And so it’s back. From outer space. Well, the moon at any rate.
The first episode of the new series of Doctor Who introduces medical student Martha Jones (Freema Agyeman) - a level-headed character who, when thrown in to unusual situations, takes a deep breath and gets on with things — but still has time to marvel at what she sees as she goes.
And there’s a lot for her to take in. Her hospital gets transported to the moon (in a comparatively poor transition with a thunderclap that sounds like it comes straight from a stock sound effects LP from the 1970s). It’s invaded by a platoon of Judoon, rhino-like policemen-for-hire looking for a vampiric plasmavore, who herself has two leather bikers to do her dirty work.
As with last year’s series opener, New Earth — also written by Russell T Davies and also set in a hospital — the science-fiction element of the story doesn’t stand up to close scrutiny. An MRI scanner, capable of being tweaked to kill everything within 250,000 miles? On an NHS budget? (Seriously though, it could kill everything on Earth — even from the moon — but Anne Reid plans to escape by hiding behind a screen?)
Also in common with last year’s episode, though, the sci-fi is secondary to character development — in particular, how a new Doctor-companion team works together. And there are lods of great character moments for both. We get to see that Martha is analytical, methodical, but caring — pausing to give Roy Marsden’s dead consultant what little dignity she can. And Agyeman proves that she’s up to the job, thus far at least.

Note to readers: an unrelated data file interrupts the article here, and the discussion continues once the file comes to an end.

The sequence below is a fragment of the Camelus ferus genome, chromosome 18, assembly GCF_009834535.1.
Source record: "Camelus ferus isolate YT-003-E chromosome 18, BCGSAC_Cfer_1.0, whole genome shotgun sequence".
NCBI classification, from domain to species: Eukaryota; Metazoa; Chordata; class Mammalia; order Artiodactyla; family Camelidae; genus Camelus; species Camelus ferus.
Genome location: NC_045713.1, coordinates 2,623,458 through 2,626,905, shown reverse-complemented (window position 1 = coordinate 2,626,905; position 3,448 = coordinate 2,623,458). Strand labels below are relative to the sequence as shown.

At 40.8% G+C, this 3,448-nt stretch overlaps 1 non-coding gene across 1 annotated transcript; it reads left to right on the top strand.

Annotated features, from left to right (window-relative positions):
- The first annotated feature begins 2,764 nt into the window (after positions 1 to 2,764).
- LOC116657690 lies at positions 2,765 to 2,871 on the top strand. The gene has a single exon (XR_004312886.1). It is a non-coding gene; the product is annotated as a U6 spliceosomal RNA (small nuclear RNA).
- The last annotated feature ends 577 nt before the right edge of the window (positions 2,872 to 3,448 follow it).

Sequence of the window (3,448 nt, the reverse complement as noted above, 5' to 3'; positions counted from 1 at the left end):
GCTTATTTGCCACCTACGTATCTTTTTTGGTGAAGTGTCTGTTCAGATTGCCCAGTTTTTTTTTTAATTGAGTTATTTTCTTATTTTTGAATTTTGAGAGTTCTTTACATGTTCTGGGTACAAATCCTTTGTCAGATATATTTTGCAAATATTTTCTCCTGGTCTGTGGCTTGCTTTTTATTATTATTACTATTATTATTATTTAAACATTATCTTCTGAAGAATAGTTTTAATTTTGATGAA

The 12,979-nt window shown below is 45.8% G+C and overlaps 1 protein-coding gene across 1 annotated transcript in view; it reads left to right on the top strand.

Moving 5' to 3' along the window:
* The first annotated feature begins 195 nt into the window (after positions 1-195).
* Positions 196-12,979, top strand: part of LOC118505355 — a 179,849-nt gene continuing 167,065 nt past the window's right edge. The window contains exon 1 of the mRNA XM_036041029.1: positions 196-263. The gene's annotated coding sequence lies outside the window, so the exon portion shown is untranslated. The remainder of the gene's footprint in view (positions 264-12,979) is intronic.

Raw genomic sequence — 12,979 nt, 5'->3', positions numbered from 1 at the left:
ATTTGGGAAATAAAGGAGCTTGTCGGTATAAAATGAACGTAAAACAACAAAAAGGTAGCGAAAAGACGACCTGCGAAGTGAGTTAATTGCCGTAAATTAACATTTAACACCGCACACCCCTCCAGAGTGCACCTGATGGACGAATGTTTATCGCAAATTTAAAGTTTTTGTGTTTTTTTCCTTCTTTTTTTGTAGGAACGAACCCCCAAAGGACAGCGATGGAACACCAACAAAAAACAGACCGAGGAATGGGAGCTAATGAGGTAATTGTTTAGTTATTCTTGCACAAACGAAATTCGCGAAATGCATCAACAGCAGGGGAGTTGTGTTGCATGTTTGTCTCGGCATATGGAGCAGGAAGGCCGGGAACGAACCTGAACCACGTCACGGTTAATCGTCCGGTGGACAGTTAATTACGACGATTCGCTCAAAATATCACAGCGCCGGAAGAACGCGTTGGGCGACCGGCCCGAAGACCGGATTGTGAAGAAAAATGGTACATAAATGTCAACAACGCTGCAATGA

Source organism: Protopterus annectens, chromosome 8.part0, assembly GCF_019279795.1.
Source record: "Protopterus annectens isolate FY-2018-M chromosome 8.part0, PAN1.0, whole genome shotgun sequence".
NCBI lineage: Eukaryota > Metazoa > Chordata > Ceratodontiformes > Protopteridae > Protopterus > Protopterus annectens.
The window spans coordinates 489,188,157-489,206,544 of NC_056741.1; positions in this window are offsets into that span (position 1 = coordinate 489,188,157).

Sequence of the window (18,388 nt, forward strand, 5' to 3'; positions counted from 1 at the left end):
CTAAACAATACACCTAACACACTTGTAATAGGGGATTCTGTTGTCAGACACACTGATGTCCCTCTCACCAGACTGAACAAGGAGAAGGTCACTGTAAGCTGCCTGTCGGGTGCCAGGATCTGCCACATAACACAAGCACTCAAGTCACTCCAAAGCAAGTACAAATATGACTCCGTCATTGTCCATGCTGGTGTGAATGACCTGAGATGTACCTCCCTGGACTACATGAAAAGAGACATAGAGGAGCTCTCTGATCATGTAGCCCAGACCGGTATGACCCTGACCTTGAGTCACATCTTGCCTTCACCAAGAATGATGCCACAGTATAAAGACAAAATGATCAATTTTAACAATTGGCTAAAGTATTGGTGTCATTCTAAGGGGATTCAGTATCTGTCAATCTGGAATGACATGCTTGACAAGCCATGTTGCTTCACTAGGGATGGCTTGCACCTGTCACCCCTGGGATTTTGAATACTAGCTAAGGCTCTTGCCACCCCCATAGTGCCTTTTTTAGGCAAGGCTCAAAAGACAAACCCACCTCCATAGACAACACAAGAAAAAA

She’s certainly more than capable of acting the straight man to David Tennant’s Doctor — on top form here, serious and intense when needed, but superbly comedic when allowed. A lot of tips and winks to the series’ conceits (sonic screwdriver, two hearts, “bigger on the inside”) in ways that acknowledge the inherent lunacy, then quite rightly move on to the next excitement.
The weakest part of the episode is Martha’s family. Maybe it’s because we don’t see enough of them, but what is on view is little more than a sitcom caricature. This seems especially odd, because family relationships are one of the strongest aspects of Davies’ writing. Still, the same could have been said of Jackie Tyler and Mickey at the start of the first series — by the time they left at the end of the second, the prospect of never seeing them again was a huge blow.
Which brings me to the episode’s biggest strength. Freema may have proved herself capable to be the new companion, but she has big shoes to fill. And it’s to the series’ credit that it openly acknowledges the Rose-shaped hole and makes it a virtue. By doing that, it helps set up what should be an interesting series. Bring it on!